How to work Cron Jobs Dependably

May 9, 2020

What is a cron job, and how do they work with Penguin Hosting/The Image Stop ltd.

A cron job is a server-side task that schedules a job to run at a specific time or repeating interval. Cron jobs exist to help automate repetitive tasks or to schedule a task to run in the future – it’s like having an extra set of hands (so your actual hands are free to do something fun, like eat tacos!)

For example, you can schedule a repetitive task to back your site up nightly at 1:00 AM, or you can have a task that only runs once to publish a blog post at 4:15 PM next Tuesday.

Cron jobs at Penguin Hosting/The Image Stop ltd.

In most of our hosting packages, don’t allow users to create or manage cron jobs at the server-level, since this would require a higher level of access to the servers that we limit for security reasons. Good news though, WordPress has its own built-in robust task scheduling system called WP Cron, and you can tap into this awesome functionality to manage existing jobs or create your own!

Cron jobs with WordPress

WordPress is already using WP Cron behind the scenes for many things, like publishing scheduled posts, checking for updates, and general maintenance. Plugins will also create their own WP Cron jobs automating some of their tasks. For example, the WooCommerce plugin creates jobs for things like reoccurring subscription payments.

NOTE

The main difference between a server cron job and a WordPress cron job is that WP Cron does not run autonomously at the server-level. WP Cron is triggered when a page is loaded by a visitor of your site. On every page load, it checks a list to see if any scheduled tasks should be running right now and starts those jobs. This is potentially a limitation, but we’ll explain the slick workarounds available below!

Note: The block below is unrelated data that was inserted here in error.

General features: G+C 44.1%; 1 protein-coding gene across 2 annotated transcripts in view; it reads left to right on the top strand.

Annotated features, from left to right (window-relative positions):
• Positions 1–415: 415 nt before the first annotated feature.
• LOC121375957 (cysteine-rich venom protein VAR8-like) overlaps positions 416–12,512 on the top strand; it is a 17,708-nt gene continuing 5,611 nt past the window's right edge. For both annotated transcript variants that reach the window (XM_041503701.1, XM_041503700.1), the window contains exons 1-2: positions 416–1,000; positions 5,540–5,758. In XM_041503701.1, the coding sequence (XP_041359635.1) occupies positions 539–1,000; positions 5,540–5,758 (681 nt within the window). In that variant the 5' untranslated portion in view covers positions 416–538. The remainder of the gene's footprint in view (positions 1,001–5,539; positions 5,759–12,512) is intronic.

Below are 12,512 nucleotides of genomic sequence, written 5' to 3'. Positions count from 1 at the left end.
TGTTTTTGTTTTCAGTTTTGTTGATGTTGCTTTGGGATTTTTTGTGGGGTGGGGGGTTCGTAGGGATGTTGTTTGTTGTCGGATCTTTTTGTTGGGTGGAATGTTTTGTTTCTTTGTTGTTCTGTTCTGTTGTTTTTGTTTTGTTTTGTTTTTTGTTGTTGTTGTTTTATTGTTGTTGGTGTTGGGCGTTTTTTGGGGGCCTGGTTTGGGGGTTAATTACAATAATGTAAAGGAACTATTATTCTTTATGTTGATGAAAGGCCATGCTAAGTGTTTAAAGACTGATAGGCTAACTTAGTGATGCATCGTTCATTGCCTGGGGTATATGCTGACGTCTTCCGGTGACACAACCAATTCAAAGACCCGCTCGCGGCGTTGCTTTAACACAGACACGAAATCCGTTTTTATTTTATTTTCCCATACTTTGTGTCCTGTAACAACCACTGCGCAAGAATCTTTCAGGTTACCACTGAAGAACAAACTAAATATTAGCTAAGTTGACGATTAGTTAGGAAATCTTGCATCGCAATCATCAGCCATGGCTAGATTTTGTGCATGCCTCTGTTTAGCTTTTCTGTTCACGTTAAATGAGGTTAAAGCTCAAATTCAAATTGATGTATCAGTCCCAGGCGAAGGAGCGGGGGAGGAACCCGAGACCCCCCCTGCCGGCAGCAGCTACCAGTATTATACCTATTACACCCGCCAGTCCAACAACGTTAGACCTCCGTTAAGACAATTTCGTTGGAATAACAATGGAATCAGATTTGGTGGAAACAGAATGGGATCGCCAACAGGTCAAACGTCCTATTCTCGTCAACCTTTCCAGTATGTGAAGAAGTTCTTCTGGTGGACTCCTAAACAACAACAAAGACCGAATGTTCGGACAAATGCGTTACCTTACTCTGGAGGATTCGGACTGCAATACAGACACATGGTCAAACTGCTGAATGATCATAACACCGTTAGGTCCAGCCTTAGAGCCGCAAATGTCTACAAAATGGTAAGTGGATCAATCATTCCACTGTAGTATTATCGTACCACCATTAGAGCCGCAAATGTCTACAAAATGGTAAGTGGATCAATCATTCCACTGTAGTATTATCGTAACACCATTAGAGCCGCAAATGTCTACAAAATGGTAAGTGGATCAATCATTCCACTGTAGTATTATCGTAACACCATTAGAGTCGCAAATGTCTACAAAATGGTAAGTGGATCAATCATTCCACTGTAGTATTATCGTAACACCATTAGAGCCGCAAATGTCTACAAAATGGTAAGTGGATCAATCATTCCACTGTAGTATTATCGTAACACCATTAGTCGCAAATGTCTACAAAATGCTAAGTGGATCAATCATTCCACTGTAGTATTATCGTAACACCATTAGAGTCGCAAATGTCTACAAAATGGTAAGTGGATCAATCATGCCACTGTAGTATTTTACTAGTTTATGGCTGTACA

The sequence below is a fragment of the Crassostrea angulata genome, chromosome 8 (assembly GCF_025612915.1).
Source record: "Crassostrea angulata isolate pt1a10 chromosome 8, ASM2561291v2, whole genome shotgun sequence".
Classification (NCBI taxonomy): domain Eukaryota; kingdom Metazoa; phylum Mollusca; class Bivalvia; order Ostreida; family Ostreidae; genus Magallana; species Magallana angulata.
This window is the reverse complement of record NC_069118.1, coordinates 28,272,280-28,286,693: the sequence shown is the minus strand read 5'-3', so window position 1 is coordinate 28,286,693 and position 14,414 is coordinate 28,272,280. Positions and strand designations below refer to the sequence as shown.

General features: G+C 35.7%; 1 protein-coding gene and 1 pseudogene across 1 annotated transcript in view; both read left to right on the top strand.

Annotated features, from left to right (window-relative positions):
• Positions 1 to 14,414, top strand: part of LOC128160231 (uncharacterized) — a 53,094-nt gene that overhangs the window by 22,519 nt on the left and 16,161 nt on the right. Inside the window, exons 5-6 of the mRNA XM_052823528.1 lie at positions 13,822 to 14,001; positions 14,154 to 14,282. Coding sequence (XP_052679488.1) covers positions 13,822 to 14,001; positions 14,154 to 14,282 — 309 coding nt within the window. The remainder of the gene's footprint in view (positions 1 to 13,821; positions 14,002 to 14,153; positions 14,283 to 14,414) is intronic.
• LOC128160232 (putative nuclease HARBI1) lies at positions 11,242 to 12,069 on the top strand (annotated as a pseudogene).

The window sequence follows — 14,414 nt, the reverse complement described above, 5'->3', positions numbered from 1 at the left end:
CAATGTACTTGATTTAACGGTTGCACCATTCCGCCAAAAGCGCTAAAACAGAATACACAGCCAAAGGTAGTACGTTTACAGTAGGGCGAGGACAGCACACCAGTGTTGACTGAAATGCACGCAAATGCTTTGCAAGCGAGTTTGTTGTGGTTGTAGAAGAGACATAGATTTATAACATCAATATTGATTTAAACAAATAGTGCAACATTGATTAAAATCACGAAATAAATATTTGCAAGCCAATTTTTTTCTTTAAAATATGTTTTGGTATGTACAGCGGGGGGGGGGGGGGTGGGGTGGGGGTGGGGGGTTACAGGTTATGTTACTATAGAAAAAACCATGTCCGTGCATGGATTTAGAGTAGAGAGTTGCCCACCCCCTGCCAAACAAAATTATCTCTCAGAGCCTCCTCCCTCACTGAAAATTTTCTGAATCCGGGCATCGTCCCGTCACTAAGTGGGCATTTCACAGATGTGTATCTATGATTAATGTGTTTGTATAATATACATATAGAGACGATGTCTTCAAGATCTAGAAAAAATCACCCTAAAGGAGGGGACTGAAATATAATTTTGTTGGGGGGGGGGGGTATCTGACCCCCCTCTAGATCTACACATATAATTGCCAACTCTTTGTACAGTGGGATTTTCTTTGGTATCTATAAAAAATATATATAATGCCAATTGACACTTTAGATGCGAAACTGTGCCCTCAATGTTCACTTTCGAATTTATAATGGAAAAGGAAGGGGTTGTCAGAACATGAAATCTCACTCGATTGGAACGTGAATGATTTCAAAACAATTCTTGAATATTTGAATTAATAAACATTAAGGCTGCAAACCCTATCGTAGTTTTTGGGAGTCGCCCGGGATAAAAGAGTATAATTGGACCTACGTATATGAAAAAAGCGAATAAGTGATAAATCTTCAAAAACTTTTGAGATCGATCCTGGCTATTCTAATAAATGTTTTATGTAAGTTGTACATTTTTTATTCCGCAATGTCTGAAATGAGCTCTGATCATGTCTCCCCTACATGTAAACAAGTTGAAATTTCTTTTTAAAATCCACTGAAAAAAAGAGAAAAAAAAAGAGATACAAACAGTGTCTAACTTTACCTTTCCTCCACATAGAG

Limitation of WP Cron : Low-traffic sites

If you have a low-traffic site, it might not get enough visitors to run jobs at the time they’ve been scheduled.

For example, if a task is scheduled to run at 10 AM, and nobody visits the site until 11:37 AM, that job will be running later than it was scheduled, since there wasn’t a page load to trigger WP Cron. However, you can easily get around this by creating a free account with an external cron service!

The solution, External Cron!

You can use an external cron service to ping the WordPress cron system at a regular interval, like once every 15 minutes, running the jobs that are currently due.

There are a couple of free services you can use to do this.

  • cron-job.org – (Free up to 1 request per minute)
  • EasyCron – (Free up to 2–3 requests per hour)

You need to set the external service to ping your site’s wp-cron.php file.
If your site was “myflysite.com”, you would set it to ping: https://myflysite.com/wp-cron.php

NOTE

New staging sites are Privacy Mode enabled by default. Privacy Mode blocks public traffic from reaching your site, and because WP Cron runs on page load, it will not work if you have Privacy Mode enabled. When you take your site live and disable Privacy Mode, WP Cron will start working as expected.

Managing and creating WP Cron jobs

So, how do I go about creating and editing cron jobs, you might ask? Well, there are a number of plugins that will allow you to interact with WP Cron jobs. The most recommended one is the WP Crontrol plugin. WP Crontrol allows you to see what jobs are already running on your site, adjust how often they run, as well as create your own WP cron jobs.

Need Help?

Reach out to your PenguinHosting/The Image Stop ltd. representative and we’ll be more than happy to assist you in setting things up. 🙂

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